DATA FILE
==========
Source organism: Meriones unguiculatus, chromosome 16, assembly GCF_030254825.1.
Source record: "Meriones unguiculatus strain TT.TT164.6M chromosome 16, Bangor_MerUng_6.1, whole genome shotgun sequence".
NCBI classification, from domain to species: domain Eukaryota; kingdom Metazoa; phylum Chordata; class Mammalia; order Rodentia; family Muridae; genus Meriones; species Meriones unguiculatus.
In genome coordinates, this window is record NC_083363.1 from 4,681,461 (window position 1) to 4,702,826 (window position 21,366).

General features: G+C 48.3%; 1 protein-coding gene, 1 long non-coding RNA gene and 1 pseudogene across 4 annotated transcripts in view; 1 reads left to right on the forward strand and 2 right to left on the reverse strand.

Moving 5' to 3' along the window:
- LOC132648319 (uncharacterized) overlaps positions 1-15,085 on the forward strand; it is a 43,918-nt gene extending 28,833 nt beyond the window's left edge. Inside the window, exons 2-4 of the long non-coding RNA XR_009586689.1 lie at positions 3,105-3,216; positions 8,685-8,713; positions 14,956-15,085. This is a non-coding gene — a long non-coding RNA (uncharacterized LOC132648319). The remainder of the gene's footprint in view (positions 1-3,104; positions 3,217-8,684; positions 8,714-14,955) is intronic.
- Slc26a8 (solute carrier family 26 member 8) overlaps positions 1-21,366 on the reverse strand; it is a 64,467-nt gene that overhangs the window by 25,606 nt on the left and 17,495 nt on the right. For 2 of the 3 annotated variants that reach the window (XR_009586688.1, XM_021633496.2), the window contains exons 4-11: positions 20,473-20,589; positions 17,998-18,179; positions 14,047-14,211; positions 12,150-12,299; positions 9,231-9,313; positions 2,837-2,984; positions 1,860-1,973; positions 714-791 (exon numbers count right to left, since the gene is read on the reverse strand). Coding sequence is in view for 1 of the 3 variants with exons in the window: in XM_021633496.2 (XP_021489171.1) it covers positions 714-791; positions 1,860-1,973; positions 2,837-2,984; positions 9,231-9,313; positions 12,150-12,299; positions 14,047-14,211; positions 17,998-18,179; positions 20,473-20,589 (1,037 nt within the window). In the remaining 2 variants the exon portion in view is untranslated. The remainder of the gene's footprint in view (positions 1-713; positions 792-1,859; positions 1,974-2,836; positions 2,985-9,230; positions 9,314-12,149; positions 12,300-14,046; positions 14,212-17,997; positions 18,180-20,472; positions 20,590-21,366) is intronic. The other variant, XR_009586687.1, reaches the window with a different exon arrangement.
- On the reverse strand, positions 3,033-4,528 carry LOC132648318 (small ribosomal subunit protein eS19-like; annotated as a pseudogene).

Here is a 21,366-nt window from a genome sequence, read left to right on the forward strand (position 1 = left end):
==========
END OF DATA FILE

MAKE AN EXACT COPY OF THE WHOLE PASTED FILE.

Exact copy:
Source organism: Meriones unguiculatus, chromosome 16, assembly GCF_030254825.1.
Source record: "Meriones unguiculatus strain TT.TT164.6M chromosome 16, Bangor_MerUng_6.1, whole genome shotgun sequence".
NCBI classification, from domain to species: domain Eukaryota; kingdom Metazoa; phylum Chordata; class Mammalia; order Rodentia; family Muridae; genus Meriones; species Meriones unguiculatus.
In genome coordinates, this window is record NC_083363.1 from 4,681,461 (window position 1) to 4,702,826 (window position 21,366).

General features: G+C 48.3%; 1 protein-coding gene, 1 long non-coding RNA gene and 1 pseudogene across 4 annotated transcripts in view; 1 reads left to right on the forward strand and 2 right to left on the reverse strand.

Moving 5' to 3' along the window:
- LOC132648319 (uncharacterized) overlaps positions 1-15,085 on the forward strand; it is a 43,918-nt gene extending 28,833 nt beyond the window's left edge. Inside the window, exons 2-4 of the long non-coding RNA XR_009586689.1 lie at positions 3,105-3,216; positions 8,685-8,713; positions 14,956-15,085. This is a non-coding gene — a long non-coding RNA (uncharacterized LOC132648319). The remainder of the gene's footprint in view (positions 1-3,104; positions 3,217-8,684; positions 8,714-14,955) is intronic.
- Slc26a8 (solute carrier family 26 member 8) overlaps positions 1-21,366 on the reverse strand; it is a 64,467-nt gene that overhangs the window by 25,606 nt on the left and 17,495 nt on the right. For 2 of the 3 annotated variants that reach the window (XR_009586688.1, XM_021633496.2), the window contains exons 4-11: positions 20,473-20,589; positions 17,998-18,179; positions 14,047-14,211; positions 12,150-12,299; positions 9,231-9,313; positions 2,837-2,984; positions 1,860-1,973; positions 714-791 (exon numbers count right to left, since the gene is read on the reverse strand). Coding sequence is in view for 1 of the 3 variants with exons in the window: in XM_021633496.2 (XP_021489171.1) it covers positions 714-791; positions 1,860-1,973; positions 2,837-2,984; positions 9,231-9,313; positions 12,150-12,299; positions 14,047-14,211; positions 17,998-18,179; positions 20,473-20,589 (1,037 nt within the window). In the remaining 2 variants the exon portion in view is untranslated. The remainder of the gene's footprint in view (positions 1-713; positions 792-1,859; positions 1,974-2,836; positions 2,985-9,230; positions 9,314-12,149; positions 12,300-14,046; positions 14,212-17,997; positions 18,180-20,472; positions 20,590-21,366) is intronic. The other variant, XR_009586687.1, reaches the window with a different exon arrangement.
- On the reverse strand, positions 3,033-4,528 carry LOC132648318 (small ribosomal subunit protein eS19-like; annotated as a pseudogene).

Here is a 21,366-nt window from a genome sequence, read left to right on the forward strand (position 1 = left end):